Friday, November 25, 2011
14 Bodies identified from Guadalajara mass slaying
GUADALAJARA, Mexico (AP) - A baker, a truck driver, a soft-drink vendor and a dental technician were among the 26 men found bound, gagged, slain and left in the center of Guadalajara, a state prosecutor said Friday.
Written in motor oil on the victims' bodies were the names of the Zetas and Millenium drug cartels. Law enforcement officials and analysts saw that as a possible indication the two allied gangs were announcing their intent to seize a city historically controlled by the powerful Sinaloa cartel.
The Zetas and Sinaloa have emerged from years of Mexican drug wars as the largest cartels in the nation, and potential competitors for control of smuggling and other businesses worth billions of dollars a year. Both frequently form alliances of convenience with smaller local gangs.
Analysts cautioned, however, that the killers in Guadalajara may also have been engaging in an isolated act of retaliation for the slaughter of dozens of men dumped on a roadway in September 600 miles away in the eastern, Gulf coast city of Veracruz. Authorities blamed that killing on the New Generation, a gang believed to be working with the Sinaloa cartel. A video posted by men claiming to be the Veracruz killers said the victims were Zetas.
The next few weeks will be crucial in determining whether Guadalajara, Mexico's second largest city, begins dissolving into the chaotic killing, kidnapping and streetfighting that has devastated cities and towns along the U.S. border, said Samuel Logan, director of Southern Pulse, a risk analysis firm specializing in Latin American organized crime.
"The Mexican government has to react quickly and strongly," Logan said. "This could be the beginning of Guadalajara moving into a more insecure environment ... We need a little more time to watch things play out."
The identities of 14 of the men slain in Guadalajara were released Friday by Jalisco state prosecutor Tomas Coronado, who said that only two had criminal records, without providing details.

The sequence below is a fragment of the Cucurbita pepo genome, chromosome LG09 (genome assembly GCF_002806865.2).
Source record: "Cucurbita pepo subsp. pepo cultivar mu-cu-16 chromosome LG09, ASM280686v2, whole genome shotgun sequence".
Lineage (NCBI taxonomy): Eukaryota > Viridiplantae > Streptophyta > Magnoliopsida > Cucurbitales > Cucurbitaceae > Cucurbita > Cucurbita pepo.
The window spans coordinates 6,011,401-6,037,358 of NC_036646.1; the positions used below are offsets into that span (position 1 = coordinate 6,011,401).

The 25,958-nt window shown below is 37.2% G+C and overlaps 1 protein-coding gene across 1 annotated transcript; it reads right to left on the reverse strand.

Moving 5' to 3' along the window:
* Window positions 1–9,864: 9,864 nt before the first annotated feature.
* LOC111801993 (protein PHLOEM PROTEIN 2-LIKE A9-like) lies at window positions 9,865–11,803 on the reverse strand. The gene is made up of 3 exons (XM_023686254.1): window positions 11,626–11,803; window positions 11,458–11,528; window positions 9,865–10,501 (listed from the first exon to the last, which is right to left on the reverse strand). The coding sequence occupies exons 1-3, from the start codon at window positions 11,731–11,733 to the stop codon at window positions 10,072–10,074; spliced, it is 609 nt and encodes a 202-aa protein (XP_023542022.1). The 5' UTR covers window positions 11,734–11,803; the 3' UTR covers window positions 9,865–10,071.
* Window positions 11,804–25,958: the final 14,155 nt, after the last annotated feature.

Among the victims were Alejandro Robles Vidal, 22, who had been working as a dental technician in the nearby city of Zapopan for three years and disappeared Monday evening.
He was identified by his father, Coronado said.
Also among the dead was Jose Antonia Parga Guareno, 23, a cargo-truck driver who disappeared Tuesday and was identified by his father, Coronado said.
The prosecutor cautioned the press and public not to draw conclusions about the victims' potential involvement in drug cartel activity, saying that would be one of the subjects of the investigation.
He said the victims died of strangulation or blows to the head.
Earlier, he told MVS Radio that even though a message signed by the Zetas was left in one of the cars, investigators had not confirmed that the cartel was responsible.
Guadalajara sits on the main highway running through western Mexico from the methamphetamine-producing state of Michoacan north toward the Pacific Coast state of Sinaloa where the cartel of the same name is based.
In Michoacan on Friday, the entire 32-member police department of the town of Caracuaro resigned following a series of threats from drug gangs and the near-kidnapping of almost half the force earlier in the day.
Fourteen of the town's officers were surrounded by gunmen, presumably from a drug cartel, and had to be rescued by soldiers. After their rescue, they fled the town, and the rest of the officers resigned.
Caracuaro town councilman Mario Tentory said officers had reported getting threats for some time. He said the Mexican army had temporarily taken over security duties in the town, which is in an area where cartels have long operated.
According to press reports, drug traffickers were angered because the police had participated in a firefight with gunmen in a neighboring town.
It was the fourth town in Michoacan where the entire police force has resigned in recent years.
"Now nobody wants to work for the local police, because everybody knows there is a law of 'cooperate or get shot'," Tentory said.
In recent months, security officials and analysts have worried that the region around Guadalajara could become a target for the Zetas, which has rapidly expanded since breaking with its old allies in the Gulf cartel in 2010.
The Zetas have been expanding west from their base on the Gulf coast, and Sinaloa has apparently been sending proxy forces eastward into the territory of the Zetas or their allies.
Killings in Guadalajara slowed to a trickle during the Oct. 15-30 Pan American Games, which brought a big influx of police and soldiers. Law enforcement officials and analysts said they were nonetheless concerned a Zetas onslaught could be imminent.
On Wednesday, 17 bodies were found burned in two pickup trucks in a strikingly similar attack in Sinaloa, the home state of the Sinaloa cartel. Twelve of the bodies were in the back of one truck, some of them handcuffed and wearing bulletproof vests.
Coronado said he was in contact with authorities in Sinaloa to determine if the deaths in Sinaloa and Guadalajara were related, because they were at least superficially similar.